‘Max Beckmann’s Hölle der Vögel (Birds’ Hell) (1937-38) is a painting I have known from reproductions all my life, but it was not until I stood in front of it in our New York galleries that I finally understood its power,’ says Jay Vincze, International Director of Impressionist & Modern Art at Christie’s.
Just as shocking today as it was in the 1930s, the painting signals Beckmann’s abhorrence at the rise of Nazism. After Adolf Hitler became Chancellor of Germany in January 1933, the artist immediately lost his job at the Frankfurt Art School. Within hours of Hitler’s 1937 speech threatening to imprison and castrate ‘degenerate artists’, Beckmann was on a train heading to Amsterdam; he would never again set foot in Germany.
‘Hölle der Vögel is brutal, arresting, horrifying and fascinating. It screams out across the decades, and it is as ferociously visceral as any artwork you will ever experience’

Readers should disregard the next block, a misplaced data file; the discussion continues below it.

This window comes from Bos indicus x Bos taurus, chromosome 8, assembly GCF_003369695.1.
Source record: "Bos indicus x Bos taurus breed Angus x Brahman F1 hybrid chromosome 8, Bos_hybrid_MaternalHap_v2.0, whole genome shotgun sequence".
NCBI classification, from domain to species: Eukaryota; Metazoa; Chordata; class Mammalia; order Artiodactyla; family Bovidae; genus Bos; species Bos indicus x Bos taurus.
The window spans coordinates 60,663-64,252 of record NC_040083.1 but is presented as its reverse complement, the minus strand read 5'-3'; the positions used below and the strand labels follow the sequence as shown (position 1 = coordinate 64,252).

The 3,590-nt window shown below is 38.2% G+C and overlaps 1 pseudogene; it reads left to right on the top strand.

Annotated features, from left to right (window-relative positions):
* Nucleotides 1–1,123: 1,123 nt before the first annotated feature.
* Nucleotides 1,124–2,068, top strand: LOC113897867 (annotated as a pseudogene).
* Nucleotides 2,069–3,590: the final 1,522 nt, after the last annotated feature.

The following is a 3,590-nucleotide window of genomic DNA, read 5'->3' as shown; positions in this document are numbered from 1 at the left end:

As art historian Jill Lloyd told Christie’s in June 2017, ‘This painting is a warning about what can happen if we don’t listen to our impulse to transcend our own human tendency to destroy.’
Although it had been kept in a private American collection since the 1980s, the painting was widely known from reproductions published following the Second World War. After being consigned for auction, it toured to New York, Los Angeles, Hong Kong and Basel before being installed in its own exhibition space in Christie’s King Street galleries in London.
‘There was a real intensity to the space,’ Vincze recalls. ‘Hölle der Vögel is brutal, arresting, horrifying and fascinating. It screams out across the decades, and it is as ferociously visceral as any artwork you will ever experience.’
On the evening of 27 June, the painting sold for £36,005,000, the highest price of the season and a world record for the artist. ‘That Hölle der Vögel attracted interest from all over world is testament to Christie’s ability to lead with masterpieces that resonate with international collectors,’ Vincze says. ‘It was also one of three works in the sale to exceed £20 million, demonstrating the strength of the London market for major works of art.’